At 6-foot-1, 228 pounds, Perez has a plus frame and the build to be a dominant force on the mound. After a solid sophomore season for the Islanders, he had a solid, breakout summer season and was selected as a CPL all-star and to the CPL Select Team. He was a reliever this summer and it fit his mentality well, as he comes right after batters. His fastball sits at 90-92 mph with a swing-and-miss quality. Perez has potential plus breaking ball that gives him great stuff to work with.
5. Kendall McGowan, OF, Forest City (Junior, Appalachian State)
McGowan continued to prove himself this summer in his second season for the Owls. He led the league in home runs with 13 and was selected both for the all-star game and the CPL Select Team. At the all-star workout, he ran a 6.74 in the 60-yard dash and took an impressive round of batting practice. He has been noted as the best breaking ball hitter in the CPL and has also proven to be a threat on the bases, stealing 14 bags. His assets with the bat include power to all fields and a consistent swing path that enable him to hit for average.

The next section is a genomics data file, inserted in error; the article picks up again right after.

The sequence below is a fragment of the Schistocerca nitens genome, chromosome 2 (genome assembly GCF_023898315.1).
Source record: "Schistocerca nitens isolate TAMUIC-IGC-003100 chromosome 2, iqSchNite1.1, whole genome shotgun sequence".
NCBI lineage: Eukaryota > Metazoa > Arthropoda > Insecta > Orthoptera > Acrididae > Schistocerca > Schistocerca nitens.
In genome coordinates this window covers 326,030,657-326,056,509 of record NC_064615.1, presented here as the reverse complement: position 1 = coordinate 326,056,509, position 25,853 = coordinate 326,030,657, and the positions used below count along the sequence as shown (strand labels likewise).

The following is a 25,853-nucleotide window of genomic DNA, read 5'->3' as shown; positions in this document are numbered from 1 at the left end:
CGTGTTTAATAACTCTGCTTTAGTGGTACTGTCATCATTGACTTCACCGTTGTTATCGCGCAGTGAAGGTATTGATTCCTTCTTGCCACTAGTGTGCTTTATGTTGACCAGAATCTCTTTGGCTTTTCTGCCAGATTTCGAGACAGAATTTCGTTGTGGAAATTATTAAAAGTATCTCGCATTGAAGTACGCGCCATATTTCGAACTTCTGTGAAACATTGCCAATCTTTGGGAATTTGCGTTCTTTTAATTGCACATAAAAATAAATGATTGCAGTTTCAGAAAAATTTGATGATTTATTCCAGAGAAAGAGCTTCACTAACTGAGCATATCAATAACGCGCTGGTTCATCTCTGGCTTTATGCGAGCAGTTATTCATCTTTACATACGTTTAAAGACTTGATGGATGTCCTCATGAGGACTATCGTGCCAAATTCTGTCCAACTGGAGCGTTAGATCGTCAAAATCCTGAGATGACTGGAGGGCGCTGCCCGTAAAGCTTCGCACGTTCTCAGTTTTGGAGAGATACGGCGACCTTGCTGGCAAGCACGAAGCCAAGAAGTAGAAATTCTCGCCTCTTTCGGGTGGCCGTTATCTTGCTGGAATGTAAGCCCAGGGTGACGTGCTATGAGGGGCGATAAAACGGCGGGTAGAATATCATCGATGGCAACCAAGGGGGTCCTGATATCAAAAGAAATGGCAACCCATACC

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6. Josh Hood, SS, Asheboro (Freshman, Pennsylvania)
Hood had a breakout spring and was named to the Freshman All-America team. He led the team in home runs and extra-base hits and continued his strong year offensively with Asheboro. He was selected to both the all-star game and the CPL Select Team. He is an athletic infielder with a strong arm who throws in the low 90s and could help him stay at shortstop. Listed at 6-foot-1, 185 pounds, Hood is an interesting hitter who covers velocity away quite well, but he often chases offspeed pitches out of the zone. He possesses raw power from the right side, and with more plate discipline he could develop into an average hitter.
7. Myles Christian, OF, High Point (Junior, Middle Tennessee State)